HL Deb 12 August 1839 vol 50 cc193-4

Viscount Duncannon moved the second reading of this bill. He understood that there was one clause in the bill to which some objection would be made, but he hoped that their Lordships would allow the bill to go into committee.

The Earl of Wicklow

certainly would not allow the bill to be read a second time, without calling the attention of their Lordships to the clause to which his noble Friend had alluded. With regard to the bill generally, he had no particular objection. The history of the clause was this:—There came up last Session to their Lordships' House, a bill containing the clause to which his noble Friend had referred; but when it came there, no individual Member of the House could be found to move the second reading, and it therefore fell to the ground. The object of that bill was this—to repeal a bill which some time back the Government passed into a law, for they had considered, and very properly considered, that a power given to the grocers to sell spirits by retail, must lead to immoral and improper practices. Yet, notwithstanding that, because a certain individual of great influence with Her Majesty's Ministers, who wished to keep well with the lower portion of grocers in Dublin, pressed the measure, the bill was allowed to pass through the House of Commons. That bill, however, having failed last Session, it was re-introduced this Session into the House of Commons, but the hon. and learned Gentleman could not get the bill read a second time, and he had therefore prevailed upon the Government to let him ingraft a clause upon the bill now before the House, in order to carry into effect the objects which he had in view. The bill originally introduced by the Government, contained no such clause, and he had the bill in his possession, which the hon. and learned Gentleman had tried to pass, which was exactly in accordance with the clause to which he had referred. He looked upon this as a gross fraud and imposition on the part of the Government, and he really thought that their Lordships ought to refuse to give a second reading to the bill, in order to make an example of those who brought in the bill, that they might impose upon their Lordships.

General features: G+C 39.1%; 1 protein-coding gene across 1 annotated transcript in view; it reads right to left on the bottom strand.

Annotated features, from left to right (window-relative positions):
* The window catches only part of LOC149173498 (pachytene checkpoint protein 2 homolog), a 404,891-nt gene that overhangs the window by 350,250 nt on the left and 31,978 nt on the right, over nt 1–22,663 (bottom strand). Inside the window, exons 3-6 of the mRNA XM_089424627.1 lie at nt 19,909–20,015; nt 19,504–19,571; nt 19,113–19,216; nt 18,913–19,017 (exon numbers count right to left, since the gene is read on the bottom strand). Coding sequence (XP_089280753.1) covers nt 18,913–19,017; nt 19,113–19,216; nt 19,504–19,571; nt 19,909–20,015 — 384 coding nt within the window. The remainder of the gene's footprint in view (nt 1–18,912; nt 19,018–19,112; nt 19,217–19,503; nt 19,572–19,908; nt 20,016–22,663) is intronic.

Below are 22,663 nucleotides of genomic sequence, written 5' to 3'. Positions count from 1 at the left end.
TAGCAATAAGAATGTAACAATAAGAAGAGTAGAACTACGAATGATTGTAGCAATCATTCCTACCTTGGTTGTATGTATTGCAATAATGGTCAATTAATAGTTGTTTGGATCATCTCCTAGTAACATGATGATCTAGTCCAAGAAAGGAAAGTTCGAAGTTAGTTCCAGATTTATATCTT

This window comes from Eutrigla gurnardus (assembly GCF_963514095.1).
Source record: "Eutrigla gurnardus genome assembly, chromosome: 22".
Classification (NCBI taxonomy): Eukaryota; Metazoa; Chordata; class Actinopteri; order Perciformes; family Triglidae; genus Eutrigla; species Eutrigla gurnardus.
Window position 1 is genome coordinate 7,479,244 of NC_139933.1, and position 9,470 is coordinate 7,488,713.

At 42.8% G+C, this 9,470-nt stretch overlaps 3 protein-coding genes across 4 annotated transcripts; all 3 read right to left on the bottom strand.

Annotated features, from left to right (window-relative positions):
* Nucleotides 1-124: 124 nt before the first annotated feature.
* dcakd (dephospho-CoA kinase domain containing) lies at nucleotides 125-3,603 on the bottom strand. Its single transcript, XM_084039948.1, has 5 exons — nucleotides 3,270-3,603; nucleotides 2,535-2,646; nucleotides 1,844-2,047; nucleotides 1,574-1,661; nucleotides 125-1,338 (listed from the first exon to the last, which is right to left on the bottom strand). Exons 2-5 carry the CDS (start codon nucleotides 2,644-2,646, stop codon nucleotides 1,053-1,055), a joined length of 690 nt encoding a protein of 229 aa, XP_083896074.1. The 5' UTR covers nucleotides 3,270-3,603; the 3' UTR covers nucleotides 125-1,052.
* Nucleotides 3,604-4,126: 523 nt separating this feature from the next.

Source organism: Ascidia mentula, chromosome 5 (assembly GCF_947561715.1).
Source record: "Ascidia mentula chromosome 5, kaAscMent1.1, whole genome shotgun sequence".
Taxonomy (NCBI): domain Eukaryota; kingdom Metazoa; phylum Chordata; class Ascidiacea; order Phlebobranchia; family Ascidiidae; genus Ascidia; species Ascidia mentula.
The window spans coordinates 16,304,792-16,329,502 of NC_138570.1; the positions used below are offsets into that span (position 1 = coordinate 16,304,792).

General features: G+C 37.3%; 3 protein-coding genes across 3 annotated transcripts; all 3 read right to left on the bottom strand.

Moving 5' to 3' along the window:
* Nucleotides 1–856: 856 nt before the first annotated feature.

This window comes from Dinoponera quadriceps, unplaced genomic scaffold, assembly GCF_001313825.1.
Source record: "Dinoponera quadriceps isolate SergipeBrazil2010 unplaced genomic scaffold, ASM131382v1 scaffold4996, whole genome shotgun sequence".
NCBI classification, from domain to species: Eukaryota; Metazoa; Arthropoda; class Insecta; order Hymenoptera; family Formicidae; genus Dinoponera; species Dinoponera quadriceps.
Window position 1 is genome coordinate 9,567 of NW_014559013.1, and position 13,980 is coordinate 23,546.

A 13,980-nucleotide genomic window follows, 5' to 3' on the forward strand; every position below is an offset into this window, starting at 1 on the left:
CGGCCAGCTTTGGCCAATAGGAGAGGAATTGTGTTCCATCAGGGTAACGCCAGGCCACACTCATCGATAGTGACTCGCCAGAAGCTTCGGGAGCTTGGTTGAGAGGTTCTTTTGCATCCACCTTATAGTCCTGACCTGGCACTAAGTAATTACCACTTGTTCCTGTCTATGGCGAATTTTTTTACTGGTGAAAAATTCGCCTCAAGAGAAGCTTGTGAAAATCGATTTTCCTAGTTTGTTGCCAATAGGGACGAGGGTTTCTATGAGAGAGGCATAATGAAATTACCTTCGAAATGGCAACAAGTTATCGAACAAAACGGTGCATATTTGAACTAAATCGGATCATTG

Viscount Duncannon

said, that when his noble Friend talked of making an example of those who brought in the bill, he must make an example of the public, for it was for their benefit that it was brought forward in the Commons. He really thought it would be a very hard case, if their Lordships should do what his noble Friend called on them to do, for the sake of making an example of particular individuals, and he hoped the House would allow the bill to go into committee.